After a 13-year prison stint, Kevin O’Neal Burns was found dead in his cell at Holman Correctional Facility in Alabama, according to a statement released by the Alabama Department of Corrections. Burns was 38.
Why was he in prison, and why did he die? It was his last conviction and last trial. You’ll see more in “A Death Sentence,” on The Murder She Said, the latest podcast of The New York Times’ magazine, which asks why people like Burns are put to death on death row, sometimes for crimes they didn’t commit. The podcast will examine the case of Robert Fitzpatrick, another condemned death row inmate whose life was saved by DNA testing. We also discuss that of Taurean M. Carr, who took responsibility for a rape-and-murder but might have killed someone else.
Burns was sentenced to death in 1999 for a crime in which he never did anything, for which he may have to spend the rest of his life in prison. His case was very different from Fitzpatrick’s, but he was also held responsible for a false murder charge — he was accused of killing a man he knew, Christopher Brooks, who had been his boss, had given him money and had lent him a car. To ensure Burns couldn’t get a new chance at an acquittal, a juror testified that Burns had told him that Brooks had molested his daughter. He was convicted. Then he spent 12 years and 32 days on death row until his sentence was vacated in 2001, because of the dubious use of the DNA evidence.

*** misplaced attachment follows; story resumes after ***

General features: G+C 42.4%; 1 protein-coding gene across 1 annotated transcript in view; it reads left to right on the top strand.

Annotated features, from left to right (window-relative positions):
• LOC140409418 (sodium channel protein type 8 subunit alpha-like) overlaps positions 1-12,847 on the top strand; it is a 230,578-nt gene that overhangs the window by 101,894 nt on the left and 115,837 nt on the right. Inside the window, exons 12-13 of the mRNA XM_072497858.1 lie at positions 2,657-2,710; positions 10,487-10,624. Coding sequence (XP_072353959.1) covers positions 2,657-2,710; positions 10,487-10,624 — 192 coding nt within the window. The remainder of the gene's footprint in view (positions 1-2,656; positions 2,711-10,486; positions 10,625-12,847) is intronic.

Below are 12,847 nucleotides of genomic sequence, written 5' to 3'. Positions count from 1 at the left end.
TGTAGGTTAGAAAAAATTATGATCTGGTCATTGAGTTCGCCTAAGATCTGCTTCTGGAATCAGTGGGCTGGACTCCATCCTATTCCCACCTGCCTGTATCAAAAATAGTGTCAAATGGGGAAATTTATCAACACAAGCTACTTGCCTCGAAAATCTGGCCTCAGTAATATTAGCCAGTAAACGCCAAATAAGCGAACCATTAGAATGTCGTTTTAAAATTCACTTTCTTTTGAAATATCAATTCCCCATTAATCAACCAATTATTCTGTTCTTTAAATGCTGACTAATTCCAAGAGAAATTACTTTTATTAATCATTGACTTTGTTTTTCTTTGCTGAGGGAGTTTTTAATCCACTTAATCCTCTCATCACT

In the podcast, al.com reporter John Archibald spoke with Kevin O’Neal Burns’s attorney about the changes in state law after his case went to court. “The minute that [the DNA testing] was done, the statutes were changed — changed on the very same day it was done — to make the retrial next to impossible,” Eric Smiley told Archibald. “No one can ask a jury, even in a retrial, that he admitted his innocence. He was going to have to convince the jury he didn’t do it. And they couldn’t do that.”
Read more about Kevin O’Neal Burns’s life on the podcast.
Also on The Murder She Said:
The Deconstructing Wire
How Much Trouble Does Clinton Face?
‘Starman’ and an Autobiography by Carol Channing
Five Questions for Roseanne Barr About the Hired Help